Science or Humanities: A Need for Adaptability and Individuality Limit the Role of Quantitative and Qualitative Research in Bioethics

Science is defined many ways, but the modern definition used here is knowledge based on data and observation. That is, the distinction between science and the social sciences or humanities is that critical thinking and complex reasoning, generally based in philosophy, logic, and reason, are the backbone of the social sciences and humanities. Critical thoughtContinue reading “Science or Humanities: A Need for Adaptability and Individuality Limit the Role of Quantitative and Qualitative Research in Bioethics”

Poverty & Global Climate Migration

The climate change framework that I set forth in the course accompanying this blog focuses on a broad “No Natural Disasters” protection of those vulnerability to climate change. Climate migration is already underway and has many causes. The ethical approaches should acknowledge human rights, responsibility for climate change, and the root of the moral obligations.Continue reading “Poverty & Global Climate Migration”

Critical Theory in Bioethics: Challenging Assumptions Behind Beneficence and Justice

Critical theory seeks to challenge assumptions and constraining ideologies, both in a reflective, self-critical way and a normative way. It seeks to identify areas in need of change, identify who makes the change, and challenge prevailing views. Applying critical theory to bioethics would lead to questioning and changing prevailing assumptions as well as the actionsContinue reading “Critical Theory in Bioethics: Challenging Assumptions Behind Beneficence and Justice”

Challenges to the Moral Expertise Behind the Four Principles Approach: The “collective is not the patient”

In The “New” Medical Morality: Hippocrates or Bioethics? Jeffrey Hall Dobken writes, “…the neo-discipline of bioethics must be examined for moral effectiveness as well as clinical outcome.” By examining whose “needs and interests” are served by bioethics, Dobken criticizes the marginalization of both the doctor and patient voice. Dobken also questions the four principles andContinue reading “Challenges to the Moral Expertise Behind the Four Principles Approach: The “collective is not the patient””

Standing Up to Power: The Price of Whistleblowing & Conscience-Following

Last year, Dawn Wooten, a nurse in Georgia called attention to gynecological abuses of women held in ICE detention. In the US, some whistleblowing is protected and even has a set of processes in place. OSHA has a whistleblower protection program with a web of statutes across industries. Whistleblower laws left Edward Snowden unprotected, arguablyContinue reading “Standing Up to Power: The Price of Whistleblowing & Conscience-Following”

Animals, Surveillance, and Privacy: Navigating the Ethical Collection and Use of Animal Data

New ethical standards will help discern what is or is not morally (and legally) owed animals now that techno-science affects wildlife and ecosystems. The term privacy rights as it applies to animals highlights the risks of high-tech surveillance using drones, vehicles, and camera traps. Tagging and tracing devices aimed for conservation efforts and to protectContinue reading “Animals, Surveillance, and Privacy: Navigating the Ethical Collection and Use of Animal Data”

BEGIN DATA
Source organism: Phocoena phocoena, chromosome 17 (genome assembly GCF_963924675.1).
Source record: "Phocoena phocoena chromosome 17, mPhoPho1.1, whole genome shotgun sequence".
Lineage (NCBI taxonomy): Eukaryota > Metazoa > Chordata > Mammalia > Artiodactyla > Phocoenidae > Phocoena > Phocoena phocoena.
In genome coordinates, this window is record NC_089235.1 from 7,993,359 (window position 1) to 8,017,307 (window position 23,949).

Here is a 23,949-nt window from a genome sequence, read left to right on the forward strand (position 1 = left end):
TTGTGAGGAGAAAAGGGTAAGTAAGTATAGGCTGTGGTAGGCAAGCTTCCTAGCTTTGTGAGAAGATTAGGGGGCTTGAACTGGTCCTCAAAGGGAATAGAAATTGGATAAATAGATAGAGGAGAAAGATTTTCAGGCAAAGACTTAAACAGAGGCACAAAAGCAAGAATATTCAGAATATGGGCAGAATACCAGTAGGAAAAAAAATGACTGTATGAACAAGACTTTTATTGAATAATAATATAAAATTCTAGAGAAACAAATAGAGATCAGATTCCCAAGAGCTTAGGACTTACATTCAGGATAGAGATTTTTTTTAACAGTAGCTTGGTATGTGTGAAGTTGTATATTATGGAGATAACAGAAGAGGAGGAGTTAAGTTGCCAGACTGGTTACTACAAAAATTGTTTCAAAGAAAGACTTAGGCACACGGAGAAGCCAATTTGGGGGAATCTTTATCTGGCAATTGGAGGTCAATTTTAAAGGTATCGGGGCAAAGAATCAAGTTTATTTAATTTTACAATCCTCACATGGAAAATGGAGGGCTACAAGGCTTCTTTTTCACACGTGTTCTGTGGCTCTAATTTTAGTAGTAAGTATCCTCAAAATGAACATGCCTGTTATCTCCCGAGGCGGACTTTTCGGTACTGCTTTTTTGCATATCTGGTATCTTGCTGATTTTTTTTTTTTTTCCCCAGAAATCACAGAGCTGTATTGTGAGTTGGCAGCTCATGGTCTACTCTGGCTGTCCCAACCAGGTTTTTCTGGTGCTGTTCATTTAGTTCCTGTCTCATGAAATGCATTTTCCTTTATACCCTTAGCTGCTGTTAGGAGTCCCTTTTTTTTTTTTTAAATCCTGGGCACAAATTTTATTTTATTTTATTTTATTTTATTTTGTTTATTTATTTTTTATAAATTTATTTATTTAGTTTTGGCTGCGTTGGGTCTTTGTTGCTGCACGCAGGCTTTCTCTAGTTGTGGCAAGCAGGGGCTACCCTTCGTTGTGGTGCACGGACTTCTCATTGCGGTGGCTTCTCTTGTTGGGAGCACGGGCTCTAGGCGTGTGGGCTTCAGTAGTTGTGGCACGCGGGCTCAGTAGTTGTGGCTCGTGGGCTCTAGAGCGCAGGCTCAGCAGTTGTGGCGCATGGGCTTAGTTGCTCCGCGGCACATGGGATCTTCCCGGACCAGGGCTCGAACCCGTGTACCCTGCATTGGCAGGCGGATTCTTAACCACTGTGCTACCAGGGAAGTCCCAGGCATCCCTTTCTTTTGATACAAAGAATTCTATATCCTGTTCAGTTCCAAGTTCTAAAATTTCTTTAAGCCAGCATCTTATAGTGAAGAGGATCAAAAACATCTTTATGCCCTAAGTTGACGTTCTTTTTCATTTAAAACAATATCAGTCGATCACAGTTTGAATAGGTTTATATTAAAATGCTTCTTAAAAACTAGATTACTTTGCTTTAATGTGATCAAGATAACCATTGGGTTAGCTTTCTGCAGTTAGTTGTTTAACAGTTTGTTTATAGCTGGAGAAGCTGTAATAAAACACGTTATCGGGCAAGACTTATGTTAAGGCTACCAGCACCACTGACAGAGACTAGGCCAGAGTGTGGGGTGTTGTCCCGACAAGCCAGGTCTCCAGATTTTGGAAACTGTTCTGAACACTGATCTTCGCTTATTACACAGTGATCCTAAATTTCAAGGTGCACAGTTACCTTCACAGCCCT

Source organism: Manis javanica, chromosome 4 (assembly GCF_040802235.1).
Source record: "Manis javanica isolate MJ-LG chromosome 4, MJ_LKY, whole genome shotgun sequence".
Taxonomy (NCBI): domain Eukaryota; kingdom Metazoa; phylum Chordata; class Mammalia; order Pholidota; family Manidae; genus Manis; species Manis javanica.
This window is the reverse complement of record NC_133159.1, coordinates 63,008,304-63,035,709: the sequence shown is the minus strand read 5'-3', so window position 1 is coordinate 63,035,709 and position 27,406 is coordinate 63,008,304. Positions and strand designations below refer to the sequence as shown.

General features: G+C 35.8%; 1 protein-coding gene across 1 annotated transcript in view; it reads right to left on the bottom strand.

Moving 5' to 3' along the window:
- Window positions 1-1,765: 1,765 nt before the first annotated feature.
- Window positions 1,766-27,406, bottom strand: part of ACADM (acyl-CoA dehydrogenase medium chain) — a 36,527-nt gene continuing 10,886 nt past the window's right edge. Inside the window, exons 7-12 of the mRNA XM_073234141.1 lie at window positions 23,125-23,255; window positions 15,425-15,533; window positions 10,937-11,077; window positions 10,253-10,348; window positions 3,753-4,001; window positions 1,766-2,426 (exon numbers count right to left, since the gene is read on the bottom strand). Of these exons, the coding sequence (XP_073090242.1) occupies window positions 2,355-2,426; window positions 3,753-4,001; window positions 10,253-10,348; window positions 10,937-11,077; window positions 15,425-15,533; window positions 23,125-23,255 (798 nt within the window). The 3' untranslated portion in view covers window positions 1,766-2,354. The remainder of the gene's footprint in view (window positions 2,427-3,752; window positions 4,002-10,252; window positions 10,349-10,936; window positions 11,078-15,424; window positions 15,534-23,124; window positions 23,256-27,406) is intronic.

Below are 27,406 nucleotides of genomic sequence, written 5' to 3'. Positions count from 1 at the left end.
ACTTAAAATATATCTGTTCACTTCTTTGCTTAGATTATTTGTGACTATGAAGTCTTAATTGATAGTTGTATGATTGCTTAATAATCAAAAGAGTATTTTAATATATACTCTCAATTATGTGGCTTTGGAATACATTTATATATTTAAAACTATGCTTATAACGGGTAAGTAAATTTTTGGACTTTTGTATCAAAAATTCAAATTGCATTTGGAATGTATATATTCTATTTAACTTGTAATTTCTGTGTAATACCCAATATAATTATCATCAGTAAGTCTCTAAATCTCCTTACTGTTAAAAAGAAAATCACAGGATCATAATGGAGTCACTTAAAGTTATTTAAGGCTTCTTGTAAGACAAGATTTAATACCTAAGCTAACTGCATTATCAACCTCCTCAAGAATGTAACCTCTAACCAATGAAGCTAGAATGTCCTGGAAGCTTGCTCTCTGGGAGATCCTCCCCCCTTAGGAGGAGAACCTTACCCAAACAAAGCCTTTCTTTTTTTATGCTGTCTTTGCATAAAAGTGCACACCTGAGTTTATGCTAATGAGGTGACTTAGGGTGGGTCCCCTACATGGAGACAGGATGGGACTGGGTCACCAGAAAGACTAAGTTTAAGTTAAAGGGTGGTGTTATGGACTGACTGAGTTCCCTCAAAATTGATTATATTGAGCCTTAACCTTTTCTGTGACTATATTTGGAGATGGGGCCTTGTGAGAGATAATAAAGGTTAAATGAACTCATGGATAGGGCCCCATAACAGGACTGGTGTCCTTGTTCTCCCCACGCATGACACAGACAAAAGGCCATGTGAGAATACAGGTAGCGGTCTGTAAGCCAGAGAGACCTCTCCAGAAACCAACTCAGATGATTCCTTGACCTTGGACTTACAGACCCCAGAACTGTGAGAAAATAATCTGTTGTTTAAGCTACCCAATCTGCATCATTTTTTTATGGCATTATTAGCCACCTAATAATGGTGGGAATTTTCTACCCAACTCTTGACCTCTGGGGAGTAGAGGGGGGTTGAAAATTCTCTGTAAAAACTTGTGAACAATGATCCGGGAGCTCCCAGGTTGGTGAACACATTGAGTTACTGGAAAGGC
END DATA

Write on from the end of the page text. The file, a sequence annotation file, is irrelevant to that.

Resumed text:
Opening or Closing the Window: Can the “Multiple Streams Framework” for Policy Benefit Bioethics?

The public policy theory of multiple streams formulated by John Kingdon in 1984 applies to problems at a time when they become ripe for solving. By aligning the problem, policy, and political “streams” a window to solving the problem arises. In public health, the analysis was applied to UK health disparities and to obesity inContinue reading “Opening or Closing the Window: Can the “Multiple Streams Framework” for Policy Benefit Bioethics?”

Is Bioethics “One-Directional”? Influences on Moral Theory

The practical situation can inform the ethics to some degree. Yet bioethics seems one directional, using theory to generate rules. Then, the rules are applied in clinical situations. Some argue for reflective equilibrium (situations influencing principles, i.e., the process of reflecting on and then revising philosophies) as a component of bioethics. Reflective equilibrium prevents certainContinue reading “Is Bioethics “One-Directional”? Influences on Moral Theory”

Facts and Issues: What is the Ethical Difference Between Fact Patterns?

Thinking like a lawyer can help with some bioethics approaches. When given a fact pattern, lawyers tend to zero in on the issues. Some people spend more time on the facts and others move toward identifying issues and applying or suggesting rules that might be generalizable. Both ways of thinking are valuable. A handle onContinue reading “Facts and Issues: What is the Ethical Difference Between Fact Patterns?”

Muddying the Waters

This blog (and the accompanying course) is not designed to make bioethics easier or even more academically accessible. It is to address whether ethical dilemmas caused by complex scientific developments or traditions in the doctor patient relationship require broader frameworks and the identification of additional issues. One goal is to figure out whether upstream policiesContinue reading “Muddying the Waters”